The ideas introduced in Chapter 1 were all essentially linear—the lines were straight, the subsets were plane, and the maps were affine. In this chapter we drop the restriction to linearity and introduce curves, of which lines are affine special cases, and functions, of which the functions defining affine hyperplanes by constraint are affine special cases. We do not allow curves and functions to be too wild, but impose restrictions which are sufficiently weak to encompass the usual applications but sufficiently strong to allow the usual processes of calculus. These restrictions are embodied in the concept of “smoothness”, which is explained in Section 1. We go on to construct tangent vectors to curves, and introduce the idea of the directional derivative, which underlies the idea of a vector field, introduced in Chapter 3, and is central to what follows in the rest of this book. With this additional apparatus to hand, we show how to introduce curvilinear coordinates into an affine space.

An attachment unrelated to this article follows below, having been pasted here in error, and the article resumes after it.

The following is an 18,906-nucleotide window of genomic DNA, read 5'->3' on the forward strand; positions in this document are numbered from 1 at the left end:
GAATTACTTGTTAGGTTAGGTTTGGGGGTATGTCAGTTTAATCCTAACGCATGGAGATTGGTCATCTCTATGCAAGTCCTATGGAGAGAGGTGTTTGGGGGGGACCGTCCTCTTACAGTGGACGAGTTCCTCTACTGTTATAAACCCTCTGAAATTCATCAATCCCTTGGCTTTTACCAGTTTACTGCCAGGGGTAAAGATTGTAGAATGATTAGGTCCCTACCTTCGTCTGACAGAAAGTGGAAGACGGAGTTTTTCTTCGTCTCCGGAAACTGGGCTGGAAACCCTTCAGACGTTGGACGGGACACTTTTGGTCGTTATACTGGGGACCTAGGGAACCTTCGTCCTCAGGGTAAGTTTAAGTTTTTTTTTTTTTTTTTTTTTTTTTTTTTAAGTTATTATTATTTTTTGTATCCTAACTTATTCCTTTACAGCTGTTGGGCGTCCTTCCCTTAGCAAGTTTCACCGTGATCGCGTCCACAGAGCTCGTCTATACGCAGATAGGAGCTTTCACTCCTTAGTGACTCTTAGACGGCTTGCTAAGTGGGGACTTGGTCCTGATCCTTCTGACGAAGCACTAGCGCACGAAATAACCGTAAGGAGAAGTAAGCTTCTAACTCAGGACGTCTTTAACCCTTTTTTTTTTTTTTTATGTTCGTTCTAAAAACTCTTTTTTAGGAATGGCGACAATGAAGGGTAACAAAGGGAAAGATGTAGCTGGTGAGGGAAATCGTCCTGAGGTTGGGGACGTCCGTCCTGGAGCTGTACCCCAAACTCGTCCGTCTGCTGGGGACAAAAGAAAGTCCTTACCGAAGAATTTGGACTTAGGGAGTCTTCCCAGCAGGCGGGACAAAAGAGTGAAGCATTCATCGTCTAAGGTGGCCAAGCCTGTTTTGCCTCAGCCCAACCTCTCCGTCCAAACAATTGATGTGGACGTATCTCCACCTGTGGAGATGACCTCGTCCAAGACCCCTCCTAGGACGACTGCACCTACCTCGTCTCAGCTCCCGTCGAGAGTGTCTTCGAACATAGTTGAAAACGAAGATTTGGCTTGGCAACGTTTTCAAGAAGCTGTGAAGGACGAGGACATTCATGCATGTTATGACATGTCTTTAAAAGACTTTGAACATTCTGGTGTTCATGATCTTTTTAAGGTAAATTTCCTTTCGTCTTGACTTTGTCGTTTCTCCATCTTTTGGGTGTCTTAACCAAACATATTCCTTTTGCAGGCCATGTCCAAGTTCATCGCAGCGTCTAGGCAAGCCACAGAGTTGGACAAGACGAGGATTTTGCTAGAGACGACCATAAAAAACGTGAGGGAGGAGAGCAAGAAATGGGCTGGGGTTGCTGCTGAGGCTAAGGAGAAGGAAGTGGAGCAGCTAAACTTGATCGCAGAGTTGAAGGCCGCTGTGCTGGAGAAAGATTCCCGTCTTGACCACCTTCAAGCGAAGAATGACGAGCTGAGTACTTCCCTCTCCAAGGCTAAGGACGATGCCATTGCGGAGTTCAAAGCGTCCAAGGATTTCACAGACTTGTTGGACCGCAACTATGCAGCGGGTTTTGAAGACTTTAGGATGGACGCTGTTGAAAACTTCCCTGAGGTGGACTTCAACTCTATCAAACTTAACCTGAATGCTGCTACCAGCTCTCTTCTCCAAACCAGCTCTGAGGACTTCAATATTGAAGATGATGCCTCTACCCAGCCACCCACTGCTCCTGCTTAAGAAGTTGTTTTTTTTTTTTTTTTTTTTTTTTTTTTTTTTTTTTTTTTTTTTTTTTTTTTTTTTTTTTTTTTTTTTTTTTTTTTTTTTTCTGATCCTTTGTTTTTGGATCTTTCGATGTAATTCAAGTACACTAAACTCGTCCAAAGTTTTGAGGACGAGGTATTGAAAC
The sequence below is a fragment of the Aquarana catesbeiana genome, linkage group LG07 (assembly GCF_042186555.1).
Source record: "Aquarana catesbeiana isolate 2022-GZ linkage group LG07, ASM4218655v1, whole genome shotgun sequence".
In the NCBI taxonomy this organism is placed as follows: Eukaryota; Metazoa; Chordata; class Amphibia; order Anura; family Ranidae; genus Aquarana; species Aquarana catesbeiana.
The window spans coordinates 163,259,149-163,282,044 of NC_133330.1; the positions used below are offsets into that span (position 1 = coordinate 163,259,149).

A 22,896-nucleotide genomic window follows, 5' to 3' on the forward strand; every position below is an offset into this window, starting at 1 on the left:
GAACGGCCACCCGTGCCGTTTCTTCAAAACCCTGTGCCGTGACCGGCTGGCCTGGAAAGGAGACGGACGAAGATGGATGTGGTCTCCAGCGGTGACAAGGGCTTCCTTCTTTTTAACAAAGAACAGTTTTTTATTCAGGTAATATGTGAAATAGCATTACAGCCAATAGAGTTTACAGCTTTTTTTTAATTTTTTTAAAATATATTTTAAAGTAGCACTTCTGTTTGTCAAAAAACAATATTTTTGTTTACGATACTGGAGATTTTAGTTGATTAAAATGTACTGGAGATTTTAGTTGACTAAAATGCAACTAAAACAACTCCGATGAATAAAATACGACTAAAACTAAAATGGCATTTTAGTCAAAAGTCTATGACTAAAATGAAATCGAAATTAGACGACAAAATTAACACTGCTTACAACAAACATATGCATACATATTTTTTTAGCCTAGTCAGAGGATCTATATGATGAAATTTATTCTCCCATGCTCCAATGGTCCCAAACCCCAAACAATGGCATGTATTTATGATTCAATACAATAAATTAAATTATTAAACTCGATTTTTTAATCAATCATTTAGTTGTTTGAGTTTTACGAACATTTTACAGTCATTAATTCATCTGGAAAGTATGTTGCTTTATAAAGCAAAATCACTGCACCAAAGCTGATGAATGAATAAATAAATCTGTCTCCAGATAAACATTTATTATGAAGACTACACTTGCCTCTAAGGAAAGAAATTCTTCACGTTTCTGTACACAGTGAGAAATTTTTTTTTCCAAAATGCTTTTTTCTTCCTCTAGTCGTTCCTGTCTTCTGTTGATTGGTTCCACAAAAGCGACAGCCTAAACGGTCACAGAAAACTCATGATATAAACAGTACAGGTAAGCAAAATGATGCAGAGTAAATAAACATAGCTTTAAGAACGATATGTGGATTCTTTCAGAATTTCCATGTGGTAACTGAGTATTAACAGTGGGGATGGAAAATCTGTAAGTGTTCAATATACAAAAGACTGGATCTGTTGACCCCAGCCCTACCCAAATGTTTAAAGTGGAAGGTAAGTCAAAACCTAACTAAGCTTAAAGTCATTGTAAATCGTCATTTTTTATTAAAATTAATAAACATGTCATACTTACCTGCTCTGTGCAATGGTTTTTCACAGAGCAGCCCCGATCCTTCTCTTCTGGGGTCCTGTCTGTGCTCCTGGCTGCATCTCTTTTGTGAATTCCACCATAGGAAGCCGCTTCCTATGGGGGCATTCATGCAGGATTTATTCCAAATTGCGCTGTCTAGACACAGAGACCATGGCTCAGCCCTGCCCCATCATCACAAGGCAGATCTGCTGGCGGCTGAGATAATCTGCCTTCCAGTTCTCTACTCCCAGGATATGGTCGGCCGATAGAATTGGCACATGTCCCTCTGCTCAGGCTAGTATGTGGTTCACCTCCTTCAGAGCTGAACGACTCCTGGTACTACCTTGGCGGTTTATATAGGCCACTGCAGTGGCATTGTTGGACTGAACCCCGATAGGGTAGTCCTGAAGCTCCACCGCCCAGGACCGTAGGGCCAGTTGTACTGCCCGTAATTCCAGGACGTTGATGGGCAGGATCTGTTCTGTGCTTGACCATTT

Curves and Functions
In this section we define curves and functions in an affine space.
Curves. In Section 2 of Chapter 1 a line is defined as a map σ:R → A by t ↦ x0+tν0 where A is an affine space modelled on a vector space V and ν0 is a non-zero element of V. What distinguishes a line, among other maps R → A, is that σ is affine: σ(t + s) = σ(t) + λ(s) where λ:R → V is the linear map s ↦ sν0.